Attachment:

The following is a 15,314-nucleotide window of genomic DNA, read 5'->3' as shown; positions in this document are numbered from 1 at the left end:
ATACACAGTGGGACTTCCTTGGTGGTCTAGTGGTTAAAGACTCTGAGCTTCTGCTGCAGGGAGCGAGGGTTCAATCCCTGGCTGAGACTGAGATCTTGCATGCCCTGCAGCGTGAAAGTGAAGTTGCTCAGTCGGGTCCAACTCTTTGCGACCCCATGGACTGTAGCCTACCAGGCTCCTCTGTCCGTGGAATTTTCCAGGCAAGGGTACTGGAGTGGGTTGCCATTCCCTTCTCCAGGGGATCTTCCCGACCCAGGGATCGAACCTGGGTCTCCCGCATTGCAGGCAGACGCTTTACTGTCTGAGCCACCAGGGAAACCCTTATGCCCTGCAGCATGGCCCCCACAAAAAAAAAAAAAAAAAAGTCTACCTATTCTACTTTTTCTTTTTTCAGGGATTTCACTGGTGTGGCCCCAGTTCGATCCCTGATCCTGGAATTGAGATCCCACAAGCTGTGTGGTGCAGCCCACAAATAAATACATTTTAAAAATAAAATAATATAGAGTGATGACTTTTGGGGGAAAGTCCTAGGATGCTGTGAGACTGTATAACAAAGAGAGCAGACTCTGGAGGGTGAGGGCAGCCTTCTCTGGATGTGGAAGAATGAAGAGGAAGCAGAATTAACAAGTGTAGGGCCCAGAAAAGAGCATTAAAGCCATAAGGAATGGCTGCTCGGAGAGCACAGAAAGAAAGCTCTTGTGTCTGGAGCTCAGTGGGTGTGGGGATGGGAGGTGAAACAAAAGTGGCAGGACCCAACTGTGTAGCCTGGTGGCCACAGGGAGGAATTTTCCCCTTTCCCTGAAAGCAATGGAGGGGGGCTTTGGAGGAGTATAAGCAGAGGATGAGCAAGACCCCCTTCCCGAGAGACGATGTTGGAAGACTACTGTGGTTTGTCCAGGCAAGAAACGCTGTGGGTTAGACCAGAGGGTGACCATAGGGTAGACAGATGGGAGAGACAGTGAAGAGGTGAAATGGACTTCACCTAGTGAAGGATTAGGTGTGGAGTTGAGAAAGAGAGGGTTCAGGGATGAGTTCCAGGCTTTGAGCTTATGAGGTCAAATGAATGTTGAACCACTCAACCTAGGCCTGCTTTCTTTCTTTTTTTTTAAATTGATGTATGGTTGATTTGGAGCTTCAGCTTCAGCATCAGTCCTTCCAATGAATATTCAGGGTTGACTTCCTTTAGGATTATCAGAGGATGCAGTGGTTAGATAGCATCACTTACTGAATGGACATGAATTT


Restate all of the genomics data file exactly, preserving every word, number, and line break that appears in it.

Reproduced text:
The following is a 15,314-nucleotide window of genomic DNA, read 5'->3' as shown; positions in this document are numbered from 1 at the left end:
ATACACAGTGGGACTTCCTTGGTGGTCTAGTGGTTAAAGACTCTGAGCTTCTGCTGCAGGGAGCGAGGGTTCAATCCCTGGCTGAGACTGAGATCTTGCATGCCCTGCAGCGTGAAAGTGAAGTTGCTCAGTCGGGTCCAACTCTTTGCGACCCCATGGACTGTAGCCTACCAGGCTCCTCTGTCCGTGGAATTTTCCAGGCAAGGGTACTGGAGTGGGTTGCCATTCCCTTCTCCAGGGGATCTTCCCGACCCAGGGATCGAACCTGGGTCTCCCGCATTGCAGGCAGACGCTTTACTGTCTGAGCCACCAGGGAAACCCTTATGCCCTGCAGCATGGCCCCCACAAAAAAAAAAAAAAAAAAGTCTACCTATTCTACTTTTTCTTTTTTCAGGGATTTCACTGGTGTGGCCCCAGTTCGATCCCTGATCCTGGAATTGAGATCCCACAAGCTGTGTGGTGCAGCCCACAAATAAATACATTTTAAAAATAAAATAATATAGAGTGATGACTTTTGGGGGAAAGTCCTAGGATGCTGTGAGACTGTATAACAAAGAGAGCAGACTCTGGAGGGTGAGGGCAGCCTTCTCTGGATGTGGAAGAATGAAGAGGAAGCAGAATTAACAAGTGTAGGGCCCAGAAAAGAGCATTAAAGCCATAAGGAATGGCTGCTCGGAGAGCACAGAAAGAAAGCTCTTGTGTCTGGAGCTCAGTGGGTGTGGGGATGGGAGGTGAAACAAAAGTGGCAGGACCCAACTGTGTAGCCTGGTGGCCACAGGGAGGAATTTTCCCCTTTCCCTGAAAGCAATGGAGGGGGGCTTTGGAGGAGTATAAGCAGAGGATGAGCAAGACCCCCTTCCCGAGAGACGATGTTGGAAGACTACTGTGGTTTGTCCAGGCAAGAAACGCTGTGGGTTAGACCAGAGGGTGACCATAGGGTAGACAGATGGGAGAGACAGTGAAGAGGTGAAATGGACTTCACCTAGTGAAGGATTAGGTGTGGAGTTGAGAAAGAGAGGGTTCAGGGATGAGTTCCAGGCTTTGAGCTTATGAGGTCAAATGAATGTTGAACCACTCAACCTAGGCCTGCTTTCTTTCTTTTTTTTTAAATTGATGTATGGTTGATTTGGAGCTTCAGCTTCAGCATCAGTCCTTCCAATGAATATTCAGGGTTGACTTCCTTTAGGATTATCAGAGGATGCAGTGGTTAGATAGCATCACTTACTGAATGGACATGAATTT